'Every day was rodeo day': Gold Mine Ranch owners reflect on years as Beltrami County Fair rodeo promoters
After 22 years as promoters of the rodeo held each year during the Beltrami County Fair, the owners of Gold Mine Ranch recently announced via letter to their sponsors that they will no longer be the promoters of the event.
For Gold Mine Ranch owners Joe Waslaski and Kris Klasen, it's definitely not their first rodeo.
After 22 years as promoters of the Triple B Rodeo, held each year during the Beltrami County Fair, the pair recently announced via letter to their sponsors that they will no longer be promoters of the event.
The decision didn’t come easy, but after the COVID-19 pandemic threw challenge after challenge at them, Waslaski and Klasen had to make a difficult choice.
“It’s probably one of the hardest decisions we’ve had to make,” Klasen said.
A major factor in their decision to retire came after a slew of issues arose in 2020.
“In 2020 it was a sponsor-only rodeo. We didn’t open it up to fans,” Klasen said. “There was no fair, but we still did the rodeo.”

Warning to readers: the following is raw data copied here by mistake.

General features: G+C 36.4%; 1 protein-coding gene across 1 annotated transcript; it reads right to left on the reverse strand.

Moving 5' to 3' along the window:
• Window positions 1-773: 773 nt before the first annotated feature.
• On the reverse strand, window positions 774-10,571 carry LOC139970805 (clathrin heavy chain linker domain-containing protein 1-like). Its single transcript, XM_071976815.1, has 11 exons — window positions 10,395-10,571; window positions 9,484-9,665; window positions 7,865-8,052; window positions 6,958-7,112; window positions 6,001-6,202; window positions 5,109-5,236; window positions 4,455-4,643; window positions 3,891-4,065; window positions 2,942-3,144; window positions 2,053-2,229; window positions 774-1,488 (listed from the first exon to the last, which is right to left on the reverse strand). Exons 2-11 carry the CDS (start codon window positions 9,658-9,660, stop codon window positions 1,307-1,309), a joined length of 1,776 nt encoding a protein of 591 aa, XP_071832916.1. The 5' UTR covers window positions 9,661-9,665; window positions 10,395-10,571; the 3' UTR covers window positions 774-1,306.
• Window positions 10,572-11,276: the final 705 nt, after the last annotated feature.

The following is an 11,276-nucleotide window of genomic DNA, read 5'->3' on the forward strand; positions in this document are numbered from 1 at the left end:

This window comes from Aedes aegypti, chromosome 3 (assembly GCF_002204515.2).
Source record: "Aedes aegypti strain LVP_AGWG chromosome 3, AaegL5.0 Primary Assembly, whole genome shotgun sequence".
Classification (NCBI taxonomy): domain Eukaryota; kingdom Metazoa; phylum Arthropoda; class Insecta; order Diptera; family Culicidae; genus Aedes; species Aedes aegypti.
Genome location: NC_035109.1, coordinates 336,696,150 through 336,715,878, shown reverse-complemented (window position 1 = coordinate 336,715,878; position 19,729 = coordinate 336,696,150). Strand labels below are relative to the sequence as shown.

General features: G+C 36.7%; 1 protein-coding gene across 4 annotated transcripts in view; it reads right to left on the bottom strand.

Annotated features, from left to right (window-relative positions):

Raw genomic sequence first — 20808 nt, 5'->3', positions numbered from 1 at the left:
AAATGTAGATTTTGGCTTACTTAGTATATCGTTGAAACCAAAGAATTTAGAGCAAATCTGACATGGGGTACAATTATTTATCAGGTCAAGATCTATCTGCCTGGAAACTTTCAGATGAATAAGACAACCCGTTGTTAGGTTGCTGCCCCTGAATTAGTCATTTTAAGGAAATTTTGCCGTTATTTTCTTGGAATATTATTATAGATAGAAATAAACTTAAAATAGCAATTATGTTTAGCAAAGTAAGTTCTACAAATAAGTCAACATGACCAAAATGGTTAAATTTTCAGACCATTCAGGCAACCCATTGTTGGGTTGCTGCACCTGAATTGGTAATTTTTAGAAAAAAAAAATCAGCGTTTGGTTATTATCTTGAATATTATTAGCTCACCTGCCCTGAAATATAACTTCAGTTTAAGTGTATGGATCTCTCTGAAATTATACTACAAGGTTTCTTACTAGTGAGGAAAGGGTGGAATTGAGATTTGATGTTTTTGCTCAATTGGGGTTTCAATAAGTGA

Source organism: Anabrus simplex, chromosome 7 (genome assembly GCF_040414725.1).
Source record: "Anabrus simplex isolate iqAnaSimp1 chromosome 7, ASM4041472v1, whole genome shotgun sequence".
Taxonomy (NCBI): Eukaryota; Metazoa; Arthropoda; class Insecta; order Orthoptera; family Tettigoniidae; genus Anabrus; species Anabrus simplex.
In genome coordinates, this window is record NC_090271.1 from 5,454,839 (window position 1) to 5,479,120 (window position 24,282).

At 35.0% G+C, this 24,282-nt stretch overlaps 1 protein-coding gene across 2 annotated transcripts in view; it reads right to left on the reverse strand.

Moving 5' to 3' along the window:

Pandemic-related issues caused them to run into a variety of problems. Their rodeo announcer was retiring, their sheep provider was no longer able to provide sheep for mutton busting, and they were having trouble finding rodeo clowns and workers to take tickets and monitor gates.
“That was a stressful year,” Klasen said. “Can we have (the rodeo)? Can’t we have it? We went up and down.”
Then, in November 2021, the couple got COVID.
“We had it pretty bad,” Waslaski said. “We weren’t calling (sponsors). We were too sick to even think about it, to be honest.”
After that, Waslaski and Klasen took a step back and considered their options. They had been juggling the rodeo with their personal lives and other responsibilities for decades, and although 2021 saw the Beltrami County Fair back in action, the problems the pair dealt with were far from over.
“It’s not over,” Klasen said about the COVID-related issues the rodeo would have to face heading into summer. “I don’t know that a lot of businesses will be able to sponsor like they have in the past. There’s so many that are hurting.”